Kids must come first


Little League is about the kids, but the Malibu draft that just occurred reminds me of the major league on steroids. There are 12 year olds in the minors playing alongside first graders. There are 9-year-olds who weigh only 60 pounds playing next to 13-year-olds who outweigh them by 150% (Middles). What are you thinking?

I know my son could have physically made it in the middles, but I asked that he be held back to play within his own age group. That made a lot of sense to me but apparently not to the officials. He is one of the strongest 9-year-olds you’ll meet but they put him on a team with first graders. Not only is that stupid, it is dangerous. Not only does it hurt the self-esteem of the 12-year-old who is playing on a team with 1st graders, it endangers the whole program. I don’t want my son playing on a team with 13-year- olds or 7-year-olds.

The politics in Malibu Little League is incredible. This reflects on the organizers and coaches. Some people have these fantasies of their children playing in the big leagues but this is going too far. Malibu teams never seem to make it to the Little League World Series but the Westlake teams do quite often. Take a look at their program. They only play within their age groups (9-10).It is for this reason that I am withdrawing my son from his team and have transferred him to the Westlake organization. He found a team that seems very happy with his late registration. It is a great team with very high skill levels and no 1st graders or 12-year-olds.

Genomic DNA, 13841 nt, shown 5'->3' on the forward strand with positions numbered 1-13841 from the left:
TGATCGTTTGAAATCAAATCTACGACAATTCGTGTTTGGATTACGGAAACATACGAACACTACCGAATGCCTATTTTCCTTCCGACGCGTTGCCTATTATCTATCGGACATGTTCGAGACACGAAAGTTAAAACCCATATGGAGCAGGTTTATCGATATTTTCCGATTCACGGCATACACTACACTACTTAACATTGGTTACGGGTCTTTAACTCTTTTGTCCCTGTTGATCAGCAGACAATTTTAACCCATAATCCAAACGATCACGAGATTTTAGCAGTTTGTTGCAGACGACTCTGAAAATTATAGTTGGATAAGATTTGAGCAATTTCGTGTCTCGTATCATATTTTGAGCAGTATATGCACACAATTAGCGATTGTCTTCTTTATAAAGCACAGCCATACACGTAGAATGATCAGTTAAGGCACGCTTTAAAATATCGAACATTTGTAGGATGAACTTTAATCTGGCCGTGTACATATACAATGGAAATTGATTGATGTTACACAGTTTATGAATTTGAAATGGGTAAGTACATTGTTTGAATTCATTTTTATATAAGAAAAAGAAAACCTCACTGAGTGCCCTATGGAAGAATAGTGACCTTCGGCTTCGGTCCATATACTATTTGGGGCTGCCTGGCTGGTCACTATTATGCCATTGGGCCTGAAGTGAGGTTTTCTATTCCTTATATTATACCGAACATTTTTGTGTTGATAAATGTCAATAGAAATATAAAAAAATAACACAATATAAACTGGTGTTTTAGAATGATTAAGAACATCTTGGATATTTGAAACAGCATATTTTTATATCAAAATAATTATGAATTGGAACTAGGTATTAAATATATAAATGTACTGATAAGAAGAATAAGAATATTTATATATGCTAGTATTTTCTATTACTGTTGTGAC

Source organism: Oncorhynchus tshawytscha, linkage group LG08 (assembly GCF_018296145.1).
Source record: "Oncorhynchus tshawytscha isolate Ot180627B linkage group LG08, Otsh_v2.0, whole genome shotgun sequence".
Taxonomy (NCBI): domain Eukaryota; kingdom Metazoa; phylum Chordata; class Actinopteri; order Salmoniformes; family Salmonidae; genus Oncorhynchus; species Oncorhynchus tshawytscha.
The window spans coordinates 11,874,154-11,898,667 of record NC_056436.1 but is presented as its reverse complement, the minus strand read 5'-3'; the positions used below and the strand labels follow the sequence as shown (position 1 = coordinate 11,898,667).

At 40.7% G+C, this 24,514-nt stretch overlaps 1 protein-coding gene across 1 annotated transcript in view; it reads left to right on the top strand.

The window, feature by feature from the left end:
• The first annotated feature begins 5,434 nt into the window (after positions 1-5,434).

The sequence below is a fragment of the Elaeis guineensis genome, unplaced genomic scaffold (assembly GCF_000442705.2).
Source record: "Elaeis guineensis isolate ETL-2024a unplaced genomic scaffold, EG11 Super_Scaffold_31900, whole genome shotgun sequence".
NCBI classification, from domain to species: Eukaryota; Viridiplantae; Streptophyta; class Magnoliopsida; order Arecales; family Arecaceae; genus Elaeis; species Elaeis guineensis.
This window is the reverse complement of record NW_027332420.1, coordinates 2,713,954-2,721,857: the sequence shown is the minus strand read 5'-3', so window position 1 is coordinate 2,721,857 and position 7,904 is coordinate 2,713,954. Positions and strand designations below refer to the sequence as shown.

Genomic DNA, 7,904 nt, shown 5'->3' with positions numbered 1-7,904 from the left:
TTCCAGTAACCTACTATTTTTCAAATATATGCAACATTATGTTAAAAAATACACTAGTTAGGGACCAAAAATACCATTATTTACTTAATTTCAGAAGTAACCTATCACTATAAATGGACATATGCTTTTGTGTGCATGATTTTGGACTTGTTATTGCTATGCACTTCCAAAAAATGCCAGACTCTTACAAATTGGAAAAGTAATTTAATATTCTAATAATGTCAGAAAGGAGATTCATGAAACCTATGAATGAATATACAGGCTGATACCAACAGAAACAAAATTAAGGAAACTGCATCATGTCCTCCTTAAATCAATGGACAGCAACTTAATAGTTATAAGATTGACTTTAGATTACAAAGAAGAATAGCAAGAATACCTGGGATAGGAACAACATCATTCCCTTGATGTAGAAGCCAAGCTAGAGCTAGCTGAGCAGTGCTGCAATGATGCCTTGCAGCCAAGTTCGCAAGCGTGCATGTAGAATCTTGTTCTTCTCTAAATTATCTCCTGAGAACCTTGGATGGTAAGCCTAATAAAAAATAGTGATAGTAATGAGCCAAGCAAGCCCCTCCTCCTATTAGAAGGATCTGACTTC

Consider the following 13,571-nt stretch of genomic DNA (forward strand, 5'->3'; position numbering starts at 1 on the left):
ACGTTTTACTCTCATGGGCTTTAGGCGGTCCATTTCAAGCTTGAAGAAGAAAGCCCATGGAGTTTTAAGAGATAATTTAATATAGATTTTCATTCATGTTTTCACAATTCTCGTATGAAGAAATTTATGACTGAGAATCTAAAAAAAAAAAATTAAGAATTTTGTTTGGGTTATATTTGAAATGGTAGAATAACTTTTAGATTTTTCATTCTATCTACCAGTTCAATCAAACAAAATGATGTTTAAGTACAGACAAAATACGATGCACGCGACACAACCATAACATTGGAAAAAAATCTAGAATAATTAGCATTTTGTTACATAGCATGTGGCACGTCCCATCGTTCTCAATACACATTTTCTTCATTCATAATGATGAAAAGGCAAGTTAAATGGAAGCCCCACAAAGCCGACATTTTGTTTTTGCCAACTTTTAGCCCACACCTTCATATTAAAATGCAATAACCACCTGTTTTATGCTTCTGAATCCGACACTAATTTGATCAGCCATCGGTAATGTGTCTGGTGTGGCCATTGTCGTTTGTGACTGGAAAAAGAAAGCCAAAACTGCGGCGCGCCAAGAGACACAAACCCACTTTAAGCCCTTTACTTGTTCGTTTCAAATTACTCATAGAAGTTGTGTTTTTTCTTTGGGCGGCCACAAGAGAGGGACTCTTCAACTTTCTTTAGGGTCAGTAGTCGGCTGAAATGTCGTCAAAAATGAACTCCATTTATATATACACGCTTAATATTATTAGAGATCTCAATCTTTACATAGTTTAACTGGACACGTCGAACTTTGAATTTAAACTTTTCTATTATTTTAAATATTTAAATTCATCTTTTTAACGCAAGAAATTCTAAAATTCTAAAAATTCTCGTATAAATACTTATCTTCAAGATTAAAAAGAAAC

I don’t think many of the future star athletes from Malibu are going to be able to compete with the likes of my Esquerra nephews from Whittier and Pico Rivera for a spot on the Dodgers. That seems to be the way the world works. It is all about desire from within the child. Success is not something a parent can dream upon their child, but perspective is. Children have to have the dream themselves. All the pushing by parents will not make their children succeed in life. My daughter graduated from Malibu High, and is currently studying at Berkeley. Not once did I help her with her homework in high school. I never reviewed a test with her. I never looked at her college applications. I never bothered to ask her if she was going to class. The only thing I did was to ask her to compete fairly. Compete only because you want it, not because I want it for you.

I have three parting suggestions. Coaches should not choose their own teams. I suggest a computerized lottery based upon performance evaluation from last season or tryouts this season. I also suggest moving to Pony baseball that is generally preferred by parents and kids. Kids then play in an A or B division within their own age groups. Finally, I suggest more facilities for our kids. Kids parks are more important than dog parks and I suggest a community uprising if any money is spent on the dogs. I suggest all available money goes to kids.

Steven Bard